NYFS logo    tagline
 Pinto Guira making guiramaking a mandalaplaying mandolin

Voices, Fall-Winter 2009:
Follow the links on the Table of Contents to see articles and columns.
JOIN the New York Folklore Society today to receive Voices.

Voices FW2009

Support the New York Folklore Society

Volume 35

Become a member to receive the complete VOICES



Carving Out a Life: Reflections of an Ithaca Wood-Carver
by Mary Michael Shelley

13 From Wild Man to Monster: The Historical Evolution of Bigfoot in New York State
by Robert E. Bartholomew and Brian Regal

16 Xiao Xiannian: New Sounds for Chinese Strings
by Pete Rushefsky

23 Fieldwork, Memory, and the Impact of 9/11 on an Eastern Tennessee Klansman:
A Folklorist’s Reflection

by Trevor J. Blank

Departments and Columns
3 Announcements

10 Upstate: The “Lore” Back to the “Folk”
by Varick A. Chittenden

11 Downstate: Is Sex Play?
by Steve Zeitlin

12 Songs: Tim Finigan’s Wake
by Dan Milner

32 Foodways: The Bronx Seedless Grape
Makalé Faber Cullen

22 Good Spirits: Tiny Feet on the Stairs
by Libby Tucker

28 Still Going Strong: Juggler
by Paul Margolis

29 Play: The Making of a New York Folk Hero
by John Thorn

30 Reviews

Cover: Barn with Long Cloud Sky, by Mary Michael Shelley
Cover: “Barn with Long Cloud Sky,” by Mary Michael Shelley


From the Fall-Winter 2009 issue of Voices:

The articles featured in this issue of Voices contain a variety of voices whose messages are “traditional”—in the surprising, the comforting, and even the most alarming senses of that disciplinary keyword.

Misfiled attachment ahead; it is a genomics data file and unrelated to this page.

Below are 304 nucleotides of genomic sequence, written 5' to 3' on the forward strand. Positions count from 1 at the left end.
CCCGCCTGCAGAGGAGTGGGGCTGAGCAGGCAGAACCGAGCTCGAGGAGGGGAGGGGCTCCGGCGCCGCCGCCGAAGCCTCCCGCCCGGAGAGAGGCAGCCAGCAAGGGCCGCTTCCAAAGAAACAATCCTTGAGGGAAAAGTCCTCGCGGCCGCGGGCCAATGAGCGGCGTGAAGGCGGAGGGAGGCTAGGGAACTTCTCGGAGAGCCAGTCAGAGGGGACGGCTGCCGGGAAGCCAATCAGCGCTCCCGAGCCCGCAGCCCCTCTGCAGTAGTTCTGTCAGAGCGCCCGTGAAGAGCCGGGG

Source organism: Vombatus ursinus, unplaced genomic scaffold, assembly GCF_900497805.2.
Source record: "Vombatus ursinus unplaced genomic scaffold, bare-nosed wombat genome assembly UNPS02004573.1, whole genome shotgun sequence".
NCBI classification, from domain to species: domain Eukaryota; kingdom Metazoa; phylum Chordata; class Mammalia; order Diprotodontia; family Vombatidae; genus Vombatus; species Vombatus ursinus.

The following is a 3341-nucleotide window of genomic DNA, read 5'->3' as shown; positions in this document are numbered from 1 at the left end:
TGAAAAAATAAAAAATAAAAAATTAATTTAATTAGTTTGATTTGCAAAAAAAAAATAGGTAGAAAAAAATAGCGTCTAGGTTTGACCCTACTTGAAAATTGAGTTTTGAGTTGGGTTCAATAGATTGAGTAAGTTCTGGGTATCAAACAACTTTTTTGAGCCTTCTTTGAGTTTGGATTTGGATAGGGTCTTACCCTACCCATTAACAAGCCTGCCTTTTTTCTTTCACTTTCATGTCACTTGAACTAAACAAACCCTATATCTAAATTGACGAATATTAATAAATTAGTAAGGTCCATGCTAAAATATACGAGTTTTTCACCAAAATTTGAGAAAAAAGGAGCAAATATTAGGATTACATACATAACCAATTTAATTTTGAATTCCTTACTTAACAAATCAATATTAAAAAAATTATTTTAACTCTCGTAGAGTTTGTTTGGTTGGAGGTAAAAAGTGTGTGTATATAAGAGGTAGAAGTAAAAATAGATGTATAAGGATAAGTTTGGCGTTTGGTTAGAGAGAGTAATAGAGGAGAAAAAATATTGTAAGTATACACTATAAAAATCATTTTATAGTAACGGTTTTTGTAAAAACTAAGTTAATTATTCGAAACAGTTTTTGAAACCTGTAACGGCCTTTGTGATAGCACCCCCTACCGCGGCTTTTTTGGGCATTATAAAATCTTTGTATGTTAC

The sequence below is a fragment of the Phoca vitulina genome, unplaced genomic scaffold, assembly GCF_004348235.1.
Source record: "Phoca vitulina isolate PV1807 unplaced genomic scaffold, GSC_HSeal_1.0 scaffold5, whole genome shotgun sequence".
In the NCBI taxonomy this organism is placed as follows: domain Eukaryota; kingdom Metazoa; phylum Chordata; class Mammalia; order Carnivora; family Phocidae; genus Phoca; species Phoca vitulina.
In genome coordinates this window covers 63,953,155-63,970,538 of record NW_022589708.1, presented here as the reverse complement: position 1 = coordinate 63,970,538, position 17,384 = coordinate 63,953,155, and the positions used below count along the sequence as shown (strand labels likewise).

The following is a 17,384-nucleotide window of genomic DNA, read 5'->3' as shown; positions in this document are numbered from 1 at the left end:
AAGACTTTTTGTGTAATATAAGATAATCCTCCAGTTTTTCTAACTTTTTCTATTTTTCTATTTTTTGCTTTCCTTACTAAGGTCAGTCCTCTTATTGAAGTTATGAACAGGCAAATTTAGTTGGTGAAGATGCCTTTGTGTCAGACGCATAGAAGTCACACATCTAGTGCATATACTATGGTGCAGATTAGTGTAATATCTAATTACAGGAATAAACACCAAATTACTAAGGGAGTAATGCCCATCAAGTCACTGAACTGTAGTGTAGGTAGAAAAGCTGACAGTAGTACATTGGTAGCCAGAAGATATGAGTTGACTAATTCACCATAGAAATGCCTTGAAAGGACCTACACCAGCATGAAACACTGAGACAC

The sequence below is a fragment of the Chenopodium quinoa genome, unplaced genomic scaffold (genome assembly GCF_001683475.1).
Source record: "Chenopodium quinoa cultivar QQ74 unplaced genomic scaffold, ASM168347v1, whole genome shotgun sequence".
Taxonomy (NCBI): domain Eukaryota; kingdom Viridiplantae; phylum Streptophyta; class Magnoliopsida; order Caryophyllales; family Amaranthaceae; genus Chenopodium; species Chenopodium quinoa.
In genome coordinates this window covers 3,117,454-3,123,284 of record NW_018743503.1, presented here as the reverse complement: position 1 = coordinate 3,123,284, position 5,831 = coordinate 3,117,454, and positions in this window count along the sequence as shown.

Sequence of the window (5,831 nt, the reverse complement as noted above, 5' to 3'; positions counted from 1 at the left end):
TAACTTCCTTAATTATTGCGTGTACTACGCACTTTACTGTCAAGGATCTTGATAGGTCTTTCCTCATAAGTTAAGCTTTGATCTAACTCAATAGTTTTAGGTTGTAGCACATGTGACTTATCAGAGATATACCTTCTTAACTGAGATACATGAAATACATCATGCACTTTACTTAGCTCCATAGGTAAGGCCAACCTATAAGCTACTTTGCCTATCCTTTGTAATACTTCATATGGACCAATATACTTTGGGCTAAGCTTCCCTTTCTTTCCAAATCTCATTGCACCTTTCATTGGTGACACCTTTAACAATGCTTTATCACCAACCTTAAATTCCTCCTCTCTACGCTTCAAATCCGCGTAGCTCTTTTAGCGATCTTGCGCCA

In the photo essay “Carving Out a Life: Reflections of an Ithaca Wood-Carver,” self-taught carver Mary Michael Shelley describes how she responded simultaneously to her Northeastern farm family heritage, liberal arts education, and the emerging feminism of her time to claim a form of man’s work—carpentry and carving—as her own. In the article “From Wild Man to Monster: The Historical Evolution of Bigfoot in New York State,” sociologist Robert E. Bartholomew and historian Brian Regal offer us a wealth of primary source narratives of Bigfoot and other “wild man” sightings in New York State, from the early nineteenth century to the present. Pete Rushefsky’s profile of a Manhattan-based Chinese hammered dulcimer master, Xiao Xiannian, captures not only the pedagogical evolution of a virtuoso yangqin player, but also the determination of a Chinese family to survive political persecution and economic oppression by encouraging musicianship among their children. And in Trevor Blank’s honest and disturbing report, “Fieldwork, Memory, and the Impact of 9/11 on an Eastern Tennessee Klansman: A Folklorist’s Reflection,” we are challenged together, as readers, to join a young ethnographer in making sense (with Klan-buster Stetson Kennedy’s help) of an encounter with an American racist, struggling with partial—but not complete—remorse for his views and hate-group affiliation after the events of September 11, 2001.